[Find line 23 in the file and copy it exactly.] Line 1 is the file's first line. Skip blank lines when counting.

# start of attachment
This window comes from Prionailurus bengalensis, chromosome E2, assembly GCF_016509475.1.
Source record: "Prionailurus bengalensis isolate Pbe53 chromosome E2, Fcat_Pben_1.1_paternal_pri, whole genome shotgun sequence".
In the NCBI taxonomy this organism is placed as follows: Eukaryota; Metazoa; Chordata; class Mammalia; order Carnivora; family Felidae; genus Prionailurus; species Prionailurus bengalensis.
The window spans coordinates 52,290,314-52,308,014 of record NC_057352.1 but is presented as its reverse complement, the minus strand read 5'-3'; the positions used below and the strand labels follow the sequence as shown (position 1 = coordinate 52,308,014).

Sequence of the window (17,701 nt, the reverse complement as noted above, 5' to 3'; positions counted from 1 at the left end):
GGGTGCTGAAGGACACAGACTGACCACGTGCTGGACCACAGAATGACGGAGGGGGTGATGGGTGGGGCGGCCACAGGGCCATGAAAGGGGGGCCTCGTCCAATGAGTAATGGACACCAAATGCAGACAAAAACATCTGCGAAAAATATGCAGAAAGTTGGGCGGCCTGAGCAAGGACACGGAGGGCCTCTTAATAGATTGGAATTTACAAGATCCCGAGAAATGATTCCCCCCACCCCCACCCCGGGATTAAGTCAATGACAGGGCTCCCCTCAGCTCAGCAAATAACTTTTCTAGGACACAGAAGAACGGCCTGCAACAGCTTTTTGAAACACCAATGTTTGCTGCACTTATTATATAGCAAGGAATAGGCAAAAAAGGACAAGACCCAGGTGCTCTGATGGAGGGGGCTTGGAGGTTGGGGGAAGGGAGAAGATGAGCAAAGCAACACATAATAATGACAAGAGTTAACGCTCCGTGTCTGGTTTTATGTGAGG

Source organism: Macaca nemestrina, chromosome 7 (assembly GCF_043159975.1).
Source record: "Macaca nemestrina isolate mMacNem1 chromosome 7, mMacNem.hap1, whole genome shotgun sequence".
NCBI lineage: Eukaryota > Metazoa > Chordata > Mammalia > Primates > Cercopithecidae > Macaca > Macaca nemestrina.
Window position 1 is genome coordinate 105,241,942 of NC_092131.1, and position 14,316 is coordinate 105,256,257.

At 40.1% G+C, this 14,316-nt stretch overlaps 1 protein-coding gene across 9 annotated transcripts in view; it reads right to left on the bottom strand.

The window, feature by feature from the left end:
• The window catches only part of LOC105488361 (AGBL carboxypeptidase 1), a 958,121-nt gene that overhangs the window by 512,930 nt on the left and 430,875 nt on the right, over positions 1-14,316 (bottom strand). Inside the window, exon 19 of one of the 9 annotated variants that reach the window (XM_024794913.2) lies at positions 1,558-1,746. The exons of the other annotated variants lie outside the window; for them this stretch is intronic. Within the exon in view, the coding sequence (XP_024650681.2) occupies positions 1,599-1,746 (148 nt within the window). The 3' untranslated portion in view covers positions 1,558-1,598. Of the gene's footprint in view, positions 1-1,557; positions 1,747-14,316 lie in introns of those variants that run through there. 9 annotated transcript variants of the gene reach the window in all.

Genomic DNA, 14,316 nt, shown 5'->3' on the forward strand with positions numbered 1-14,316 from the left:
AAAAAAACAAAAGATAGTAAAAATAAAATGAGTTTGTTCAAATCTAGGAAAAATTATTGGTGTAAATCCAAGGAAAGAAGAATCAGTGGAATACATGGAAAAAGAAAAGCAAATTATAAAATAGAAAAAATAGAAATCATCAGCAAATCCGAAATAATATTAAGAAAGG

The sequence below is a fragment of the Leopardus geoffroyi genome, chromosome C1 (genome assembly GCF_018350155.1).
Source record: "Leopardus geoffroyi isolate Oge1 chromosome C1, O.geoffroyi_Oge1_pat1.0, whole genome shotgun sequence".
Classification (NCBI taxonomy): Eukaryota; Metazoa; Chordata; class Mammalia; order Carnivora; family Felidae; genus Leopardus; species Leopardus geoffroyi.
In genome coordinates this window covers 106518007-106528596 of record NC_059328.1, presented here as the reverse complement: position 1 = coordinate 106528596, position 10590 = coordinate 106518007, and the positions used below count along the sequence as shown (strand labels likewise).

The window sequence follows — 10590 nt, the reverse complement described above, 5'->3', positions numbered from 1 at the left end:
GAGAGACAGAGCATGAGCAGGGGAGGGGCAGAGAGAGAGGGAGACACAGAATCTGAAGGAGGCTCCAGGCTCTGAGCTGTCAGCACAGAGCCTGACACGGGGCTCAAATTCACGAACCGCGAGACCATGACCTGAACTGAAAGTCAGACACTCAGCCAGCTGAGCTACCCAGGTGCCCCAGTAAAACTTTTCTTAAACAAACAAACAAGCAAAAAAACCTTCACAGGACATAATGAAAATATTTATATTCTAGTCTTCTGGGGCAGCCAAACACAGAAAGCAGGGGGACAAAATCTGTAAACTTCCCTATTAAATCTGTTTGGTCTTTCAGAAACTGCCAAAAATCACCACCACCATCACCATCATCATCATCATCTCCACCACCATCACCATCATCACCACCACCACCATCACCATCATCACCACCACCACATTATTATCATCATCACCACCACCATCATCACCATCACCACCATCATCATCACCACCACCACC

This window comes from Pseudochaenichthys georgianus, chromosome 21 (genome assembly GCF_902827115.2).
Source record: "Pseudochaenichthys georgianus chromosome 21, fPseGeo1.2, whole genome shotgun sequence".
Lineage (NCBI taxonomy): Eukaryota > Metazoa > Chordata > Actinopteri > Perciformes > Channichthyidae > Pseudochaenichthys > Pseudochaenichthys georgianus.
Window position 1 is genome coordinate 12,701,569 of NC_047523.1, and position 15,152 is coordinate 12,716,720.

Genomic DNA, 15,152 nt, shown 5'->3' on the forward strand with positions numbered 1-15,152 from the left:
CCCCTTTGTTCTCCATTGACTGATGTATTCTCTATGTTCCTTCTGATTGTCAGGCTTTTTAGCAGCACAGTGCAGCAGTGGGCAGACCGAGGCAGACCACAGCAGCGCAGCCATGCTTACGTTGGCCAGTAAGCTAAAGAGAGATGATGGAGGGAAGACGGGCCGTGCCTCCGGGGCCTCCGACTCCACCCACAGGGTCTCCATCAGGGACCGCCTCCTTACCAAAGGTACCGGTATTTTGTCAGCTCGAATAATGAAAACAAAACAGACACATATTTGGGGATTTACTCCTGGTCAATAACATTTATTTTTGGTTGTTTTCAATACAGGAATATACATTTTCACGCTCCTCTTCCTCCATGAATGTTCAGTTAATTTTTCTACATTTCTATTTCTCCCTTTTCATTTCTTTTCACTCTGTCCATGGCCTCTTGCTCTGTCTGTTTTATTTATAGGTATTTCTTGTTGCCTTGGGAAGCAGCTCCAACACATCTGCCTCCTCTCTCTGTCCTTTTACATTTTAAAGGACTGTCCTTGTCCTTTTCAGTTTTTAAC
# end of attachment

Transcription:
Source record: "Pseudochaenichthys georgianus chromosome 21, fPseGeo1.2, whole genome shotgun sequence".